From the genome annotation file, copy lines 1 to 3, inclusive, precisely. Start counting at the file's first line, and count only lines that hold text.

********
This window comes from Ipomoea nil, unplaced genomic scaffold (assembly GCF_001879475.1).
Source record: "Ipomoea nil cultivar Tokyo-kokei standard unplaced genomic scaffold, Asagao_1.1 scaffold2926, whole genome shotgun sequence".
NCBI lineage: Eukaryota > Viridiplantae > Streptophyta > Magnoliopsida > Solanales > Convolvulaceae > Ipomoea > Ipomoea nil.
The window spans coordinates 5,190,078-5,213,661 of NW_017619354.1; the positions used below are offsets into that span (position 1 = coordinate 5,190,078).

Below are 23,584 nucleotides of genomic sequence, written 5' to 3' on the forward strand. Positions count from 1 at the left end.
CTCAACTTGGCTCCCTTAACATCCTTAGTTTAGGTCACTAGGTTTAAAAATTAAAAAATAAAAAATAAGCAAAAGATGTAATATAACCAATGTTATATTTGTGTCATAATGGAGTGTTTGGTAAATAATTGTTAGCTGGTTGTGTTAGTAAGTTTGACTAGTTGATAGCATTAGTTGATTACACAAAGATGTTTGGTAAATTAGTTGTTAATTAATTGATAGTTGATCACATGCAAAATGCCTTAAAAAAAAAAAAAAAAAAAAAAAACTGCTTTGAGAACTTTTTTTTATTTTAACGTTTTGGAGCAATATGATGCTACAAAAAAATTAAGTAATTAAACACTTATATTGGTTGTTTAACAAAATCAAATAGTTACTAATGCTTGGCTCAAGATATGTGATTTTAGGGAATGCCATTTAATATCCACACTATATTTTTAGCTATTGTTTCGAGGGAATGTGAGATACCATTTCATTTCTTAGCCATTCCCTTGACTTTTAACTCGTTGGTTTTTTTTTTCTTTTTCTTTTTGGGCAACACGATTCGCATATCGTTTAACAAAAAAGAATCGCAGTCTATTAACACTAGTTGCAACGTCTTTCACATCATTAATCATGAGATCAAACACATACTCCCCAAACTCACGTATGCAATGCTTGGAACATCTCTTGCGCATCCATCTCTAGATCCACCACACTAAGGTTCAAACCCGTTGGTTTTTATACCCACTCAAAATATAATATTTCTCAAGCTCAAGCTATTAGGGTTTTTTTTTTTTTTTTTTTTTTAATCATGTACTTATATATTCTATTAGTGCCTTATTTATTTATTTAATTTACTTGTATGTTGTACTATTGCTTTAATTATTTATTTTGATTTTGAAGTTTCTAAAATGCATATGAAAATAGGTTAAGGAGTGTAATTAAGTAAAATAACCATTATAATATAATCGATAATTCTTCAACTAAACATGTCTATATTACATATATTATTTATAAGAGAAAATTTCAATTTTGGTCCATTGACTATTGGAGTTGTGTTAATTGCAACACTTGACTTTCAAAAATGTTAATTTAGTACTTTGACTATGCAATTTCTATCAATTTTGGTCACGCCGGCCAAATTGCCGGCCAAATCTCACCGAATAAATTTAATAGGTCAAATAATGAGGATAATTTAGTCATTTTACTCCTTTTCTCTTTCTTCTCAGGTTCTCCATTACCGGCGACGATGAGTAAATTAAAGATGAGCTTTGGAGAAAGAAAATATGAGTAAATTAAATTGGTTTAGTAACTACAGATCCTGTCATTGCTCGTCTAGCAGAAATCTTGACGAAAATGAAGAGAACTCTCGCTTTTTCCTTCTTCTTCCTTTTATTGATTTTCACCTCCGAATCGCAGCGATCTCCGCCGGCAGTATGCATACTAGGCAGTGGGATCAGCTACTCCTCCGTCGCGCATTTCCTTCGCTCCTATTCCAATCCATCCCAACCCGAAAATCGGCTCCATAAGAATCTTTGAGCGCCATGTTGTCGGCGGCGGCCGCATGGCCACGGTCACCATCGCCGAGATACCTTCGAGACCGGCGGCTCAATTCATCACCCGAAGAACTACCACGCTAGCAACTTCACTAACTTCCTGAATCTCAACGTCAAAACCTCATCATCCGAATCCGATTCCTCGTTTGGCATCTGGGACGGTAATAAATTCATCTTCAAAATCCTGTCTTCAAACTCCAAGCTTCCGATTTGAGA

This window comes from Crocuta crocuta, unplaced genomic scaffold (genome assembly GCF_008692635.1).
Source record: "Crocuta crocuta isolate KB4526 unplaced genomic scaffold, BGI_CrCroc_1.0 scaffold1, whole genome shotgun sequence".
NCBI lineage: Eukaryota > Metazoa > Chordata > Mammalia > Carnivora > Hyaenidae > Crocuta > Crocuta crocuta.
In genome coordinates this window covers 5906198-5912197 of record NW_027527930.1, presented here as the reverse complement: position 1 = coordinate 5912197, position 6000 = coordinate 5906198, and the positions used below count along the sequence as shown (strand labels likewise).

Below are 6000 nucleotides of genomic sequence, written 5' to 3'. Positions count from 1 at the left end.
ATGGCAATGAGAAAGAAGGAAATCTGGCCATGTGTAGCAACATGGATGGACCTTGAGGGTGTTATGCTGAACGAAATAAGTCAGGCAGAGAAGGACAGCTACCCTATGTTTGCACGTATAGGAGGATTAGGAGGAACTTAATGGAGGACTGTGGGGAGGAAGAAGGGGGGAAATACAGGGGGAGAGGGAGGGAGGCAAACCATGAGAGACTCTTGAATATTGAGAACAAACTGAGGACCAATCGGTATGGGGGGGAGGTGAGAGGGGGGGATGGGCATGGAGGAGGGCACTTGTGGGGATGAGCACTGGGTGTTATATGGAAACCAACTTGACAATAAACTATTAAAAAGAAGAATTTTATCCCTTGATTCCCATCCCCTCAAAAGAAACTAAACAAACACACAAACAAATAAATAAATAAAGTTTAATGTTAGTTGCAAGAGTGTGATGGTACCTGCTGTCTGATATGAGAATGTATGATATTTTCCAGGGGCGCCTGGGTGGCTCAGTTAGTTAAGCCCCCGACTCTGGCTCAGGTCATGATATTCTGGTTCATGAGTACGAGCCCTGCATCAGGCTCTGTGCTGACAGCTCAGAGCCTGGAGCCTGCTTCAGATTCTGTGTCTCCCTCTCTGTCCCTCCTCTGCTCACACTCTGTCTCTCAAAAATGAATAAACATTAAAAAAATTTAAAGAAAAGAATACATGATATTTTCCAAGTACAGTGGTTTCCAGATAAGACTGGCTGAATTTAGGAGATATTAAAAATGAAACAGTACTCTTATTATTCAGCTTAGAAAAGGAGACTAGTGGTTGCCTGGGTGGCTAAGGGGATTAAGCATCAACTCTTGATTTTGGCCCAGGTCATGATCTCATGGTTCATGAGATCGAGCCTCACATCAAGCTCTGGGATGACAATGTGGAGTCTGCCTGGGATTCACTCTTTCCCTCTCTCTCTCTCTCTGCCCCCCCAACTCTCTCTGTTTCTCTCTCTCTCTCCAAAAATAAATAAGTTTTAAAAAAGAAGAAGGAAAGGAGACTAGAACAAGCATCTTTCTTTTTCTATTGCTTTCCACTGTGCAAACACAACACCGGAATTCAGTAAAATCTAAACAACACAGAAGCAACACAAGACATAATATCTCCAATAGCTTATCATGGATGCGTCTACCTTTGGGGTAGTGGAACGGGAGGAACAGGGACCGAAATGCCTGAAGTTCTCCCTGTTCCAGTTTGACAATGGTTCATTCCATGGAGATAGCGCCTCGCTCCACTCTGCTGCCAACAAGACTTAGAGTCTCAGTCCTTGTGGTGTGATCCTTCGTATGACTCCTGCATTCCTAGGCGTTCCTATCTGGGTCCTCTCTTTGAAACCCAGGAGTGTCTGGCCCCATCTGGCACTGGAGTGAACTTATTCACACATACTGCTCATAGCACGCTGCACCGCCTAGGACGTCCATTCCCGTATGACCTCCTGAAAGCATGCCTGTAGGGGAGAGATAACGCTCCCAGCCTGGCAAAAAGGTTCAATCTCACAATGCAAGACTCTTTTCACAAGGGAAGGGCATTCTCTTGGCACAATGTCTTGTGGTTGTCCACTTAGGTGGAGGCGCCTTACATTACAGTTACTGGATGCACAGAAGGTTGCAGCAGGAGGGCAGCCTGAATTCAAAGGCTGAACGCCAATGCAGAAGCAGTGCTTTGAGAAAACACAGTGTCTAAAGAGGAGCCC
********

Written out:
This window comes from Ipomoea nil, unplaced genomic scaffold (assembly GCF_001879475.1).
Source record: "Ipomoea nil cultivar Tokyo-kokei standard unplaced genomic scaffold, Asagao_1.1 scaffold2926, whole genome shotgun sequence".
NCBI lineage: Eukaryota > Viridiplantae > Streptophyta > Magnoliopsida > Solanales > Convolvulaceae > Ipomoea > Ipomoea nil.